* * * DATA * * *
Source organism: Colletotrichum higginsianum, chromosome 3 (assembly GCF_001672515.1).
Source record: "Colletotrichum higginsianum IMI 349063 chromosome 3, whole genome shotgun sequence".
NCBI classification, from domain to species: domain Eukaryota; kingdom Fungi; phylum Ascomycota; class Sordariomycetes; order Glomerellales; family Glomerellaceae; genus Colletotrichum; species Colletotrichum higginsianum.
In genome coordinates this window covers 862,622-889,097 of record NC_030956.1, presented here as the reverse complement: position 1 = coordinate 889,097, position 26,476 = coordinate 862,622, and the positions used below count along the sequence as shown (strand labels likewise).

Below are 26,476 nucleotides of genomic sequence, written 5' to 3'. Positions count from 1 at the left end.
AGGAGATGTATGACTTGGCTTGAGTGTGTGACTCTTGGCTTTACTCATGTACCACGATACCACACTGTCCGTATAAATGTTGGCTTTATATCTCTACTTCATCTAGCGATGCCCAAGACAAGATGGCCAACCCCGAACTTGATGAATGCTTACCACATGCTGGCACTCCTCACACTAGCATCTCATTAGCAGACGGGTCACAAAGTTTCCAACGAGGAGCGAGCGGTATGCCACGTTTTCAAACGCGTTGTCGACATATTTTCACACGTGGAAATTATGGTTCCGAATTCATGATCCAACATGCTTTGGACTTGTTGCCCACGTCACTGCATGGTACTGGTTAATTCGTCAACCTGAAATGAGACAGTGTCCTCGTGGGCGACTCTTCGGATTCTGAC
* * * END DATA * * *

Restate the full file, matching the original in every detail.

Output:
Source organism: Colletotrichum higginsianum, chromosome 3 (assembly GCF_001672515.1).
Source record: "Colletotrichum higginsianum IMI 349063 chromosome 3, whole genome shotgun sequence".
NCBI classification, from domain to species: domain Eukaryota; kingdom Fungi; phylum Ascomycota; class Sordariomycetes; order Glomerellales; family Glomerellaceae; genus Colletotrichum; species Colletotrichum higginsianum.
In genome coordinates this window covers 862,622-889,097 of record NC_030956.1, presented here as the reverse complement: position 1 = coordinate 889,097, position 26,476 = coordinate 862,622, and the positions used below count along the sequence as shown (strand labels likewise).

Below are 26,476 nucleotides of genomic sequence, written 5' to 3'. Positions count from 1 at the left end.
AGGAGATGTATGACTTGGCTTGAGTGTGTGACTCTTGGCTTTACTCATGTACCACGATACCACACTGTCCGTATAAATGTTGGCTTTATATCTCTACTTCATCTAGCGATGCCCAAGACAAGATGGCCAACCCCGAACTTGATGAATGCTTACCACATGCTGGCACTCCTCACACTAGCATCTCATTAGCAGACGGGTCACAAAGTTTCCAACGAGGAGCGAGCGGTATGCCACGTTTTCAAACGCGTTGTCGACATATTTTCACACGTGGAAATTATGGTTCCGAATTCATGATCCAACATGCTTTGGACTTGTTGCCCACGTCACTGCATGGTACTGGTTAATTCGTCAACCTGAAATGAGACAGTGTCCTCGTGGGCGACTCTTCGGATTCTGAC